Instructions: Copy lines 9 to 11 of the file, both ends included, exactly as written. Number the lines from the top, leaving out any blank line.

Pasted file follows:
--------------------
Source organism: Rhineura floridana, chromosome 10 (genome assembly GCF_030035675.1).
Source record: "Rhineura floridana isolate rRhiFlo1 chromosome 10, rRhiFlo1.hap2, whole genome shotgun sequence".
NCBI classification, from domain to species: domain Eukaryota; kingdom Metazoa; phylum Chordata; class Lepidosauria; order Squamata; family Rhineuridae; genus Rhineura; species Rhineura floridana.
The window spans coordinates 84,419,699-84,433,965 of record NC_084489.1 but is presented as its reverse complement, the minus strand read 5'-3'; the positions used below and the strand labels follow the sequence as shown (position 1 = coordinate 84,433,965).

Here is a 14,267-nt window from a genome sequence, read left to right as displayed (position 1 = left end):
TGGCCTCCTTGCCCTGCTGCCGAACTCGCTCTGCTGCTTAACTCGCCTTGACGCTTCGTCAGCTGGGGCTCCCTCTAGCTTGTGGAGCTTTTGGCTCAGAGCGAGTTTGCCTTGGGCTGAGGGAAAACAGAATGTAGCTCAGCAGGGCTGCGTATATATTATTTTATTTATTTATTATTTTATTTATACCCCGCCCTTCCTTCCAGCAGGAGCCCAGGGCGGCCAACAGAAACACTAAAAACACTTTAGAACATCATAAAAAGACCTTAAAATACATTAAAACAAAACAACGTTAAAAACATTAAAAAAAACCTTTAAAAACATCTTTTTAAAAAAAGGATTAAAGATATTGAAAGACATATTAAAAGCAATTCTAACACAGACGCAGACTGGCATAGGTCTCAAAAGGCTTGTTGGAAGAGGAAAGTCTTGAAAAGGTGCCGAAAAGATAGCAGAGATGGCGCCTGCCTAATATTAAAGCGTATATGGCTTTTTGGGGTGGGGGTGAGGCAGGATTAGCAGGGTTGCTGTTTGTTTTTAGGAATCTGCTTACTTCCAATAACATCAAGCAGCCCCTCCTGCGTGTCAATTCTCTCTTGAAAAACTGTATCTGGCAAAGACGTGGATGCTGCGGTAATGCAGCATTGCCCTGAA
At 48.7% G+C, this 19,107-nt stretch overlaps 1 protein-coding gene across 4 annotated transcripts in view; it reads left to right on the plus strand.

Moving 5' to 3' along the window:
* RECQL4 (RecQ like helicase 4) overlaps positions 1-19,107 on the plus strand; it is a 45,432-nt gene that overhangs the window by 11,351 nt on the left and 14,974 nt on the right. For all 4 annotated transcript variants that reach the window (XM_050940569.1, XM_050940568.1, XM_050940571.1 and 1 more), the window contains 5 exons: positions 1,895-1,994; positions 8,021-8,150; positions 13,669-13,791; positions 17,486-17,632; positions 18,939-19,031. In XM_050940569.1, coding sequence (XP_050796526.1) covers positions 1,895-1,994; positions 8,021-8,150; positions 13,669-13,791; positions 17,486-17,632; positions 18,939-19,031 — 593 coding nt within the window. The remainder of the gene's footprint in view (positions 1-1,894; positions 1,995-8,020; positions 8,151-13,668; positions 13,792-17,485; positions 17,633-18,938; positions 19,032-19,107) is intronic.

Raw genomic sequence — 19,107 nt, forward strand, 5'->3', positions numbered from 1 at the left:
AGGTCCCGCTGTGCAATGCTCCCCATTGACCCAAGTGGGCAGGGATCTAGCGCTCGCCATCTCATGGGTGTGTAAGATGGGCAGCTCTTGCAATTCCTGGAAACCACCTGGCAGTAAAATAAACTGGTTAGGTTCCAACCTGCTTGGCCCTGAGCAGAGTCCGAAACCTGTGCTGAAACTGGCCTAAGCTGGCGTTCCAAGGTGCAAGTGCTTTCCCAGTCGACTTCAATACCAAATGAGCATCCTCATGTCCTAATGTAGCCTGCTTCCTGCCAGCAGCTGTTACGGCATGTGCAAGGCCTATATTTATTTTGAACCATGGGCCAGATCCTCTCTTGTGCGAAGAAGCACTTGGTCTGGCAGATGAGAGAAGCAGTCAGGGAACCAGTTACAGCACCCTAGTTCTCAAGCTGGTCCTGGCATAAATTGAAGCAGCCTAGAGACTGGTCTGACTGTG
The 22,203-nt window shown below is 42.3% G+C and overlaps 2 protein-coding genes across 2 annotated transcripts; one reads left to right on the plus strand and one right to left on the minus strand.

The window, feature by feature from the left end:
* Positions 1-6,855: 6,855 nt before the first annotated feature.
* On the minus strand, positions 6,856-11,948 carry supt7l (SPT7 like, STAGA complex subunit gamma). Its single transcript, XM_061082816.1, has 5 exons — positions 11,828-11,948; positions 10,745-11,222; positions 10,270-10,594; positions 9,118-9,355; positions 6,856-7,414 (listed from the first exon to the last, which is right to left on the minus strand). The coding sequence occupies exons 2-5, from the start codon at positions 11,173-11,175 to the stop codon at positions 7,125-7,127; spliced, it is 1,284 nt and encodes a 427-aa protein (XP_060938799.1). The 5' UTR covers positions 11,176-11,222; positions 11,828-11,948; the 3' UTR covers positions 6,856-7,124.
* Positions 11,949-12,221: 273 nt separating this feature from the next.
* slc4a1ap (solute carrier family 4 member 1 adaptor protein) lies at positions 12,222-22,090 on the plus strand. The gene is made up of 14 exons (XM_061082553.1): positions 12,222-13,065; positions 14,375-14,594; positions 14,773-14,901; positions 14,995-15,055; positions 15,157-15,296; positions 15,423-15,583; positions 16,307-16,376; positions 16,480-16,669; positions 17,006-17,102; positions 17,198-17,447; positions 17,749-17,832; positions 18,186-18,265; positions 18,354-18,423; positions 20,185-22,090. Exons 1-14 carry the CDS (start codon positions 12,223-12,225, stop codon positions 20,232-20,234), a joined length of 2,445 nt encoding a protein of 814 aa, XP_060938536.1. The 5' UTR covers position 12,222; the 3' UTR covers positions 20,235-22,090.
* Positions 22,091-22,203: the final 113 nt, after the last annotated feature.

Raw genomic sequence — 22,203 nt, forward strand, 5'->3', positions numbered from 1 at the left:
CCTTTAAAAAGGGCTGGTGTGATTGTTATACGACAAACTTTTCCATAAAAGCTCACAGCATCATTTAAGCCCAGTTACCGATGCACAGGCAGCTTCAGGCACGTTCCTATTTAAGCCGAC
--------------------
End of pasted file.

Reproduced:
* RECQL4 (RecQ like helicase 4) overlaps positions 1-19,107 on the plus strand; it is a 45,432-nt gene that overhangs the window by 11,351 nt on the left and 14,974 nt on the right. For all 4 annotated transcript variants that reach the window (XM_050940569.1, XM_050940568.1, XM_050940571.1 and 1 more), the window contains 5 exons: positions 1,895-1,994; positions 8,021-8,150; positions 13,669-13,791; positions 17,486-17,632; positions 18,939-19,031. In XM_050940569.1, coding sequence (XP_050796526.1) covers positions 1,895-1,994; positions 8,021-8,150; positions 13,669-13,791; positions 17,486-17,632; positions 18,939-19,031 — 593 coding nt within the window. The remainder of the gene's footprint in view (positions 1-1,894; positions 1,995-8,020; positions 8,151-13,668; positions 13,792-17,485; positions 17,633-18,938; positions 19,032-19,107) is intronic.

Raw genomic sequence — 19,107 nt, forward strand, 5'->3', positions numbered from 1 at the left:
AGGTCCCGCTGTGCAATGCTCCCCATTGACCCAAGTGGGCAGGGATCTAGCGCTCGCCATCTCATGGGTGTGTAAGATGGGCAGCTCTTGCAATTCCTGGAAACCACCTGGCAGTAAAATAAACTGGTTAGGTTCCAACCTGCTTGGCCCTGAGCAGAGTCCGAAACCTGTGCTGAAACTGGCCTAAGCTGGCGTTCCAAGGTGCAAGTGCTTTCCCAGTCGACTTCAATACCAAATGAGCATCCTCATGTCCTAATGTAGCCTGCTTCCTGCCAGCAGCTGTTACGGCATGTGCAAGGCCTATATTTATTTTGAACCATGGGCCAGATCCTCTCTTGTGCGAAGAAGCACTTGGTCTGGCAGATGAGAGAAGCAGTCAGGGAACCAGTTACAGCACCCTAGTTCTCAAGCTGGTCCTGGCATAAATTGAAGCAGCCTAGAGACTGGTCTGACTGTG